With vitamin K, we’ve reached the end of our vitamin journey (see the links at the bottom of this article for our full vitamin rundown). Vitamin K is actually a generic name for a group of vitamins, and as you’ll see, this vitamin plays a few unique roles in the body.
Vitamin K gets its name from the German word Koagulationsvitamin. This fat-soluble vitamin consists of a family of compounds, including phylloquinone (vitamin K1) and a series of menaquinones (vitamin K2). Phylloquinone is found primarily in green vegetables and is the main dietary form of vitamin K. Menaquinones, on the other hand, are produced by bacteria in the gut and are also found in animal-based foods and fermented foods.
Vitamin K’s job is to make proteins for blood clotting (hence the name Koagulationsvitamin) and healthy bones and tissues. Prothrombin, or clotting factor II, is a vitamin-K-dependent protein that is directly involved in blood clotting. This is important to know if you take a blood thinner drug, such as warfarin (brand name Coumadin). Vitamin K can counteract the effect of warfarin, leading to the production of clotting factors, causing the blood to clot. Changes in the amount of vitamin K that you consume can affect how warfarin works. Your health care provider may advise you to maintain a consistent intake of vitamin K if you take warfarin.
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In addition to helping to make prothrombin, vitamin K is needed to make osteocalcin, a protein that’s found in bone, and matrix Gla-protein (MGP), which is present in vascular smooth muscle, bone, and cartilage.
Vitamin K in the body is found in the liver, brain, heart, pancreas, and bone. Also, gut bacteria make vitamin K, helping to meet some of the body’s requirement for this vitamin.
Because vitamin K is involved in promoting bone health, researchers believe that this vitamin may reduce the risk of bone fractures, especially in postmenopausal women, who are at risk for osteoporosis. Low levels of vitamin K are linked with low bone density; data from the Nurses’ Health Study indicate that women consuming at least 110 micrograms of vitamin K daily are 30% less likely to break a hip compared with women who consume less than 110 micrograms. And, Framingham Heart Study data shows a link between a high vitamin K intake and a lower risk of hip fracture in both men and women, and higher bone mineral density in women. But more research is needed to establish this vitamin’s role in reducing bone fractures.
Vitamin K may also play a role in fighting heart disease. A study published in 2021 in the Journal of the American Heart Association followed more than 53,000 Danish adults and tracked hospitalizations for heart disease, stroke and peripheral artery disease (PAD). People with the highest vitamin K intake from leafy green vegetables and vegetable oils were 21% less likely to be hospitalized for these events compared to people with lower vitamin K intakes. The authors speculated that vitamin K may work to fight heart disease by blocking inflammation and calcium buildup. However, more research is needed to understand the possible role of vitamin K in heart disease prevention.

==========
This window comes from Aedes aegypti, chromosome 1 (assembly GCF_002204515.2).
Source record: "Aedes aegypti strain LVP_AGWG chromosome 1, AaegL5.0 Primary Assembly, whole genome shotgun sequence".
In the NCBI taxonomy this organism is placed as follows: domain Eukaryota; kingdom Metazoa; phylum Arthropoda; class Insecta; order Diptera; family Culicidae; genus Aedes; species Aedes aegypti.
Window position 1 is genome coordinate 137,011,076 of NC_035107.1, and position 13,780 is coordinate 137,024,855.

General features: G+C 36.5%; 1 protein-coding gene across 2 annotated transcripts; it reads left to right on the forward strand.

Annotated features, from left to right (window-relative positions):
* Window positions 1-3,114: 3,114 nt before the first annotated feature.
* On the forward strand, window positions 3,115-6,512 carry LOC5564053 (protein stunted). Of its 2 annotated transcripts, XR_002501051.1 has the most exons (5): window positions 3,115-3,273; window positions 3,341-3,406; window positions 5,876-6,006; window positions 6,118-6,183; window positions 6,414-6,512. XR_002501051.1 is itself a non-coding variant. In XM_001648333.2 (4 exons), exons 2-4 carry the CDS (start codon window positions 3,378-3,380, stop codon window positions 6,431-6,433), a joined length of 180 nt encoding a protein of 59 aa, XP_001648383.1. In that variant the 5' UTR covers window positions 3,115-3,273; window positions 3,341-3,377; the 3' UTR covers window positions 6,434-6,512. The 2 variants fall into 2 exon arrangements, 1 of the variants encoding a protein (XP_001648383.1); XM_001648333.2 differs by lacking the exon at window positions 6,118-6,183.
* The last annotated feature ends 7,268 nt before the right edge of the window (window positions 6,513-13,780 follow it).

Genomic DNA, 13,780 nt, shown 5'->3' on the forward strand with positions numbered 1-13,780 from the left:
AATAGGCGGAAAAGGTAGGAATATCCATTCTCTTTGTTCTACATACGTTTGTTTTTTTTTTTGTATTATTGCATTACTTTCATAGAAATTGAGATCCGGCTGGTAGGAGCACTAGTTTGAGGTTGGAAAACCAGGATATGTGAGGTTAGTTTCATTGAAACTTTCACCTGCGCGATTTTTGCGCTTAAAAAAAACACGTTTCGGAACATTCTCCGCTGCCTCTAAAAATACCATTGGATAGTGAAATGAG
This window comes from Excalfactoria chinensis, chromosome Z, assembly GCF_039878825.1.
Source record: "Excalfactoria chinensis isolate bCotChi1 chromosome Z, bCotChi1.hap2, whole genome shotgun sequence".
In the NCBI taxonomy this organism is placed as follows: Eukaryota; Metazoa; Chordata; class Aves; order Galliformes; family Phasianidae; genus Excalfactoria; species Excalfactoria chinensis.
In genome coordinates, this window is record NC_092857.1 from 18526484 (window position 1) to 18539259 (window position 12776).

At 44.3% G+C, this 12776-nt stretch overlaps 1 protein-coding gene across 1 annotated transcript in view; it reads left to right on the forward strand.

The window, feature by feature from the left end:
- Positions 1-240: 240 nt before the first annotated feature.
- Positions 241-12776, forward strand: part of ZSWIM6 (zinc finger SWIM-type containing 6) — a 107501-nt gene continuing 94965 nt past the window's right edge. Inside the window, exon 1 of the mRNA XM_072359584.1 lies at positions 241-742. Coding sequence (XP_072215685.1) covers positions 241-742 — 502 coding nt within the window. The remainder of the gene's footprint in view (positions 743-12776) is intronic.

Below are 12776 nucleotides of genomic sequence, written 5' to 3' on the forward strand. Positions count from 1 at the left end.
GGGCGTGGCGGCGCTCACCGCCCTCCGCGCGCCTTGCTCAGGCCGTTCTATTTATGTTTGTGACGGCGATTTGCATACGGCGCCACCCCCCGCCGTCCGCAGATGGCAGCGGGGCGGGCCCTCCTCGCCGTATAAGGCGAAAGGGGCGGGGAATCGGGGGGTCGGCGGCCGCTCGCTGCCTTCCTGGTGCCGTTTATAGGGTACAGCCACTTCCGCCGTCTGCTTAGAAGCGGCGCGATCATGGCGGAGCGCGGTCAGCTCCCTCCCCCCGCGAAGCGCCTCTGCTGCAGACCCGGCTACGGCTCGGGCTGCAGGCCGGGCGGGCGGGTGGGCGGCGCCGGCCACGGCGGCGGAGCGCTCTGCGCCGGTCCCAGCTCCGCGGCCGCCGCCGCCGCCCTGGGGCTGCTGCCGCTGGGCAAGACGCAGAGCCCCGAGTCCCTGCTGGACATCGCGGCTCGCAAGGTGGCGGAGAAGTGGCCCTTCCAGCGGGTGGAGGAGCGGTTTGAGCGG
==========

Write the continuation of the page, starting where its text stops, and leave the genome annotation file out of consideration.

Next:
Food sources of phylloquinone (vitamin K1) include:
Food sources of menaquinones (vitamin K2) include:
Vitamin K is found in multivitamin/mineral supplements, as well as supplements of just vitamin K or vitamin K along with some other nutrients.
The Recommended Daily Allowance for vitamin K is:
Most people in the U.S. get enough vitamin K from foods, and bacteria in the gut makes some, too, so a deficiency is rare. But there are people who may have trouble getting enough of this vitamin:
A vitamin K deficiency can cause:
Vitamin K can be affected by taking antibiotics for more than a few weeks. The antibiotics can kill off bacteria that make vitamin K. Also, bile acid sequestrants, which are used to lower cholesterol levels and the drug orlistat (a weight-loss drug) can decrease the amount of vitamin K that your body absorbs.
If you take any of the above medications or take supplements that contain vitamin K, talk with your health care provider to learn if these might interfere with how your body absorbs and uses vitamin K. Vitamin K deficiency is treated by taking this vitamin orally or as an injection.
Vitamin K has not been found to be harmful, but if you take warfarin, the blood thinner, and you don’t keep your vitamin K intake consistent, you may develop blood clots if you consume more than your usual amount of vitamin K.
Newborns in the U.S. are given vitamin K injections to help prevent bleeding. This is because babies are born without bacteria in their intestines, and they don’t get enough vitamin K from breast milk.
To help your body absorb vitamin K from food, eat foods rich in vitamin K with a healthy fat source, such as a vegetable oil, avocado, nuts, or olives.
Get to Know Vitamin A
Get to Know Vitamin B1
Get to Know Vitamin B2
Get to Know Vitamin B3
Get to Know Vitamin B5
Get to Know Vitamin B6
Get to Know Vitamin B7
Get to Know Vitamin B9
Get to Know Vitamin B12
Get to Know Vitamin C
Get to Know Vitamin D
Get to Know Vitamin E
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